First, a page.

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Nobody is going to measure your grooves, but you WILL be changing the characteristics during play.

Who would sharpen their grooves

during play? Now that's crazy.
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They tend to come right at the limit, and I'm not sure you can really do much before they become illegal. Groove rules go down to the thousandth of an inch. I suggest it's not worth the hassle. Clea

Read the first page of this thread.   @iacas answered it I believe in the second post many years ago.

My guess is with a soft clubhead that repeated ball striking will somewhat flatten the raised parts between the grooves making the size of the grooves *smaller*. If that is the case, then careful sharpening would both restore the edge and return the grooves to the factory sizing.

Now, using a screwdriver to dig trenches in your clubhead is not legal.
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People that do that kind of thing kills me.

Nothing against the rules with this. Unless you are playing in a competition where the "One ball" condition has been implemented by the committee, you can change brands and types of balls as often as you like between holes.

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My guess is with a soft clubhead that repeated ball striking will somewhat flatten the raised parts between the grooves making the size of the grooves *smaller*. If that is the case, then careful sharpening would both restore the edge and return the grooves to the factory sizing.

That is the way I look at it as well. A friend of mine has a groove sharpener, and (because of this thread) I went out and stuck it in one of my new wedges that only have one round on them. It wasn't wider than the grooves, it fit perfectly in there and would not have made the grooves larger at all. I then stuck it in my 2 year old 60* forged wedge, and where the contact was, it took some metal out, but on the grooves where I don't hit the ball constantly, it fit right in there and did not take any additional material out.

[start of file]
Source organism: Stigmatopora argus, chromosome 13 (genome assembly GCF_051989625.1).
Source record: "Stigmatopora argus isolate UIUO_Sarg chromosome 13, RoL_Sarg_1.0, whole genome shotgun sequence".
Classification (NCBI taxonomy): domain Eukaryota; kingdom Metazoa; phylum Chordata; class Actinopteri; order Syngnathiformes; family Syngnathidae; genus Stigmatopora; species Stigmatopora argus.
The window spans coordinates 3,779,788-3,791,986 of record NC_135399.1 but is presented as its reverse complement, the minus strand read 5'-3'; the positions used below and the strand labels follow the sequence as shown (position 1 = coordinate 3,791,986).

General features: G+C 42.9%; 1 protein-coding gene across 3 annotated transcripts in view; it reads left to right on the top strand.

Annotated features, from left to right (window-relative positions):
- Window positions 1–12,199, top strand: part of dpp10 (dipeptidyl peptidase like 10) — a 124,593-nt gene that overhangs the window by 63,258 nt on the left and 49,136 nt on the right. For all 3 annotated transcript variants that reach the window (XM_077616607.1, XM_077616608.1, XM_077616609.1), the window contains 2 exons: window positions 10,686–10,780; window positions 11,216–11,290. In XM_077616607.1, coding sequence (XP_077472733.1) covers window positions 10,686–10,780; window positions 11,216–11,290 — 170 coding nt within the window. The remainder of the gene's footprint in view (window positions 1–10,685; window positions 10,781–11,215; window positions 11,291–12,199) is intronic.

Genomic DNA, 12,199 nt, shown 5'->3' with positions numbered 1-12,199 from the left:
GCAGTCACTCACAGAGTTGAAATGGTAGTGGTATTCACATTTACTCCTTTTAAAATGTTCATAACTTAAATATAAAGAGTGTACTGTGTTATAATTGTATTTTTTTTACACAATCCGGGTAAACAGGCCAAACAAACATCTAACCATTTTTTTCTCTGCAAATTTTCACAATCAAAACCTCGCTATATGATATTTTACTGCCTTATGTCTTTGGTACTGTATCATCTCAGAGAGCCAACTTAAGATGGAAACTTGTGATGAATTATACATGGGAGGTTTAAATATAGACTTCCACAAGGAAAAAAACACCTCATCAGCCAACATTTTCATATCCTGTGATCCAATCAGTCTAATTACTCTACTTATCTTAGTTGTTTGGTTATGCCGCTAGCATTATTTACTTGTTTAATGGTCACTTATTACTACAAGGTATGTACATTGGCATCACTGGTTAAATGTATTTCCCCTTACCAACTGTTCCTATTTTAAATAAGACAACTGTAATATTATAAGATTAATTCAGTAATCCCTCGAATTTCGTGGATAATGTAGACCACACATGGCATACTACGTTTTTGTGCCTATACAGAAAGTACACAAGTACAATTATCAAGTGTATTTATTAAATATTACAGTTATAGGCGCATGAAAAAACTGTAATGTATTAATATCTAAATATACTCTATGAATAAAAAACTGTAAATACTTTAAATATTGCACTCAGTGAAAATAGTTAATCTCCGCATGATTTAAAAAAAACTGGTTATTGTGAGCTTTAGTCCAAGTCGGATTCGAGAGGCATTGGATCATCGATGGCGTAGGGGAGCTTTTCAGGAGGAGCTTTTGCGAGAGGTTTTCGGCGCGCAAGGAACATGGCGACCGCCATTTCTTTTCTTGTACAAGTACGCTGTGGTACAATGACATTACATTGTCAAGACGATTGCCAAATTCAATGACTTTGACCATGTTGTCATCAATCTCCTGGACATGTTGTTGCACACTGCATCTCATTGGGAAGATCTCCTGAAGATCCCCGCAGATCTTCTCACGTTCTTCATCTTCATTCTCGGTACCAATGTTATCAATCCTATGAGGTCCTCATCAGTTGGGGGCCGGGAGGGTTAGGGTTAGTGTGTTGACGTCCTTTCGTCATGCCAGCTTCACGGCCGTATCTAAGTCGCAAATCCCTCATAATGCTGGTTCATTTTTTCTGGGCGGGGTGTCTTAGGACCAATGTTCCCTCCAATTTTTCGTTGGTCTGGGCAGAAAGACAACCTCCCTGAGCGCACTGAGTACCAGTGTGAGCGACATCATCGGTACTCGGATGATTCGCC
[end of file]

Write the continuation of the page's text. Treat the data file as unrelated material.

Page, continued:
So based on this, I would say you are correct. It restores old smashed in grooves, but does not cut them larger than they came when they were new. (At least when used properly for this purpose) So the way the rules are written, I assume that sharpening them back to their original legal state is fine as long as you do it before the round starts. If you alter the club during play, you're violating the rules.
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Nothing against the rules with this. Unless you are playing in a competition where the "One ball" condition has been implemented by the committee, you can change brands and types of balls as often as you like between holes.

Sorry I should have said.

"People that use a distance ball off the tee, then pick and replace with a Pro V1 on the approach"
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Golf is about playing by the rules, if you don't bother playing by the rules what's the point in playing golf?

I think the point for most people is enjoyment. If someone can have more enjoyment playing by non-USGA or no rules, and isn't deceiving anyone about it, then why not do it?

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I think the point for most people is enjoyment. If someone can have more enjoyment playing by non-USGA or no rules, and isn't deceiving anyone about it, then why not do it?